Landscape – The park was designed as a diverse collection of plantings from around the globe. With nearly 140 different species of plants, the park’s landscape intertwines native plantings and drought-tolerant species organized together into 24 gardens representing six Floristic Kingdoms. Many existing trees were preserved and now are complemented by the addition of more than 300 new trees planted throughout Grand Park.
Signature Colors – The park’s signature colors of magenta and green provide a counterpoint to the neutral colors of the surrounding buildings. The magenta corresponds to the foliage throughout the gardens and acts as a consistent “bloom” throughout the year. The new park buildings are predominantly green, allowing them to blend in with the foliage.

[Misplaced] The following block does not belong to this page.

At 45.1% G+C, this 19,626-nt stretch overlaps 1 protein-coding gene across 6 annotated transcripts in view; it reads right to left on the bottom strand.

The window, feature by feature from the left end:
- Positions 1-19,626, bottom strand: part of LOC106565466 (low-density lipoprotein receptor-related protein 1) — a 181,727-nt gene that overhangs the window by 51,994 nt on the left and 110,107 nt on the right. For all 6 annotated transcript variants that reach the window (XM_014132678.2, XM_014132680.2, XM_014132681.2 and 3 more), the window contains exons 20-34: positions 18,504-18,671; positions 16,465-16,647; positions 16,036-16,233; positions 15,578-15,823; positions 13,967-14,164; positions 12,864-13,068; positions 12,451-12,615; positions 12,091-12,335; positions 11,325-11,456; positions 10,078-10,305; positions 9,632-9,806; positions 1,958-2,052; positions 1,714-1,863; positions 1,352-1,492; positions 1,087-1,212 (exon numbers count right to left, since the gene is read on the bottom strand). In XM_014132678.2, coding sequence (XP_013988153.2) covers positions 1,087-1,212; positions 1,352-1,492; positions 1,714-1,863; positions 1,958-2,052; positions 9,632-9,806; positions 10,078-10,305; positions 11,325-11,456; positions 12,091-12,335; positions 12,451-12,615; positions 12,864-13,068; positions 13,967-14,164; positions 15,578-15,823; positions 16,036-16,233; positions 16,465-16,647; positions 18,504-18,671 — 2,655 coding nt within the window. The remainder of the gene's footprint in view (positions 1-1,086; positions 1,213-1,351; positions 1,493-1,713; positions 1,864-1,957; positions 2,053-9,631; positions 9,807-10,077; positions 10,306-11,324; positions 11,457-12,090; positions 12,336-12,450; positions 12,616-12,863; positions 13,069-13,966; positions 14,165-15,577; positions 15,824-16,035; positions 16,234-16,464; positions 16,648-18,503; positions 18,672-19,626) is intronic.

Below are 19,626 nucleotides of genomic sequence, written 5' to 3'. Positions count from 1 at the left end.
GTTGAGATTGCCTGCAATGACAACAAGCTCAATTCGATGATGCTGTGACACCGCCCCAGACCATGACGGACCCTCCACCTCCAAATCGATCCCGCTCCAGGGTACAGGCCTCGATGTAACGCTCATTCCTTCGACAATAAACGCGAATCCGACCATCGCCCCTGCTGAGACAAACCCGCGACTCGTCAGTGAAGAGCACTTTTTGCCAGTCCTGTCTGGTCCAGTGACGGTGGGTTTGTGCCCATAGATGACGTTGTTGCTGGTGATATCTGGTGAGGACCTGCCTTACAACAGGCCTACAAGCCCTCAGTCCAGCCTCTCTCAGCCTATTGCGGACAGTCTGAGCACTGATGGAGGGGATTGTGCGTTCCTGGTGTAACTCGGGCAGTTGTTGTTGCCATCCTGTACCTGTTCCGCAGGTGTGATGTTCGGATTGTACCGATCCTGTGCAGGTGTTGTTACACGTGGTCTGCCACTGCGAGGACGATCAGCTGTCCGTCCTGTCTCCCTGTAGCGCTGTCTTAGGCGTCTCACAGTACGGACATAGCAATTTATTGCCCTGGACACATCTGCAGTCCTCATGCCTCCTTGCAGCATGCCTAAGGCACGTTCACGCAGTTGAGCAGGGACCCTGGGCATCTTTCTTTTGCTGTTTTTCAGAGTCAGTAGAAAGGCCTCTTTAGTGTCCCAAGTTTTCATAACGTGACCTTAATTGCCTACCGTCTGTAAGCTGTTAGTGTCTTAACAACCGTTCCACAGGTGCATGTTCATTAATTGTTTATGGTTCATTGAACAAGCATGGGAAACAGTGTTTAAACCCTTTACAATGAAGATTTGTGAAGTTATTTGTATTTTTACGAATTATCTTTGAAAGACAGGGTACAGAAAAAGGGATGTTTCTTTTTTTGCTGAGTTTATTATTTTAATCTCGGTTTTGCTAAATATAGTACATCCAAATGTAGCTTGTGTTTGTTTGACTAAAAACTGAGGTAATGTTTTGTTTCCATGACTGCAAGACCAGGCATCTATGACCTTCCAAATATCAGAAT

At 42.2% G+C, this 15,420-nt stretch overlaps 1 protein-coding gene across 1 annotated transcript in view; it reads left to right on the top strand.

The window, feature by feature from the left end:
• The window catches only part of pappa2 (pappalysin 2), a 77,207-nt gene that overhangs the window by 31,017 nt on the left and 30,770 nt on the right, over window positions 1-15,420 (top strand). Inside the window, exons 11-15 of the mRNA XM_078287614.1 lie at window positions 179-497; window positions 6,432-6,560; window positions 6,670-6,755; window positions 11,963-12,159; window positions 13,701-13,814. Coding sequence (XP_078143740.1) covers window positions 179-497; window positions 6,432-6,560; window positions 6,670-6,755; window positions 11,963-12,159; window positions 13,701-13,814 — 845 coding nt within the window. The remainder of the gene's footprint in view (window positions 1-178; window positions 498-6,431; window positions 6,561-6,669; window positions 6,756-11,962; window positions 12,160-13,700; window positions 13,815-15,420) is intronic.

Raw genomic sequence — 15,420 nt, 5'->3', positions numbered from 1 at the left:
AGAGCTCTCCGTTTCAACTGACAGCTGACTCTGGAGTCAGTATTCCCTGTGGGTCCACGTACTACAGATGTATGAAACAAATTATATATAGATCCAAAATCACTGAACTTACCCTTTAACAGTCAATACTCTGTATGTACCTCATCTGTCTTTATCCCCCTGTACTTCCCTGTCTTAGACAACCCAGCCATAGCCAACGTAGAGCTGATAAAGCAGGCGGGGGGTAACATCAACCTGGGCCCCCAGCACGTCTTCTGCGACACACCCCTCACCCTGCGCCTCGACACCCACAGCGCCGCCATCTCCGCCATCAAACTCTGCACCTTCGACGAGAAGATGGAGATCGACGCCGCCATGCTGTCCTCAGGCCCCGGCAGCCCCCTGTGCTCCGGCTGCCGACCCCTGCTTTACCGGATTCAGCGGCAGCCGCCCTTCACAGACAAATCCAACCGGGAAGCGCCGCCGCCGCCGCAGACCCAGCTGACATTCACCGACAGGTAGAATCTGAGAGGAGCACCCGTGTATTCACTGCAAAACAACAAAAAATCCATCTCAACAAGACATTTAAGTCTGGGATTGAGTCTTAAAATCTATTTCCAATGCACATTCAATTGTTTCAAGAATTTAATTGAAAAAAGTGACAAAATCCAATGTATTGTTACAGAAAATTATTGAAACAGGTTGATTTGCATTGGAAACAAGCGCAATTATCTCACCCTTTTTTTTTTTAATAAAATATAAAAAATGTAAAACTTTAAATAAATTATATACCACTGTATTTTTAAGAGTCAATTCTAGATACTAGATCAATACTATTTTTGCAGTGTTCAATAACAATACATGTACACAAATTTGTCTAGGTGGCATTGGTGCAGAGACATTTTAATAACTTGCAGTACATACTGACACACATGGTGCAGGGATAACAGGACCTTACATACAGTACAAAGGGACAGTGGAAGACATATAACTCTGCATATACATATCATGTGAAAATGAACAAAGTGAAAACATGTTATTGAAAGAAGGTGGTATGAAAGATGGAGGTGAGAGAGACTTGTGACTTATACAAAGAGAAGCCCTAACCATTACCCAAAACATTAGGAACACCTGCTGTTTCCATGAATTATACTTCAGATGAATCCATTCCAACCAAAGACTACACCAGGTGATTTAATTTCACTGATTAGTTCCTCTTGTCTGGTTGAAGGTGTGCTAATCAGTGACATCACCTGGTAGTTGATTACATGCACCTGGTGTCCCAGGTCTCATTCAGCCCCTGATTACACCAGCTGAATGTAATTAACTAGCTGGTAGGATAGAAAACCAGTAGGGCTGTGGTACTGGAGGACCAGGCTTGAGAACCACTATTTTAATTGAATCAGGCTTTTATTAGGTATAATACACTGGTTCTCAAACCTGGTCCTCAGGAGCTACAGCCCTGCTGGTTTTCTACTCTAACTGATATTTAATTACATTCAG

Grand Park represents a unique piece of civic real estate. Originally named El Paseo de Los Pobladores de Los Angeles (The Walk of the First Settlers of Los Angeles), and commonly known as the Civic Center Mall, Grand Park transformed and reinvigorated underused public space that was challenged by grade changes and underground garage access ramps. The Grand Avenue Committee—a public-private partnership formed in 2000, with James A. Thomas of Related Companies as the founding chairman and Eli Broad as co-chairman —included the concept for the park, an idea that had been entertained in civic circles since the 1950s, but which was most recently advanced by the Civic Center Authority chaired by Los Angeles County Supervisor Gloria Molina and Los Angeles City Councilmember Rita Walters. With the park as the Grand Avenue project centerpiece, Supervisor Molina agreed to form the Grand Avenue Authority in 2003 as a Joint Powers Authority between the County of Los Angeles and the Los Angeles Community Redevelopment Agency. Since then, the Grand Avenue Authority has overseen Grand Park design and development, as well as implementation of the larger Grand Avenue development plan. Construction on Grand Park began in July 2010 and was managed by the County of Los Angeles. The $56 million for the construction of Grand Park was comprised of $50 million in pre-paid rent for ground leases from Related Companies —a key condition Supervisor Molina was instrumental in securing—plus other city funds and interest.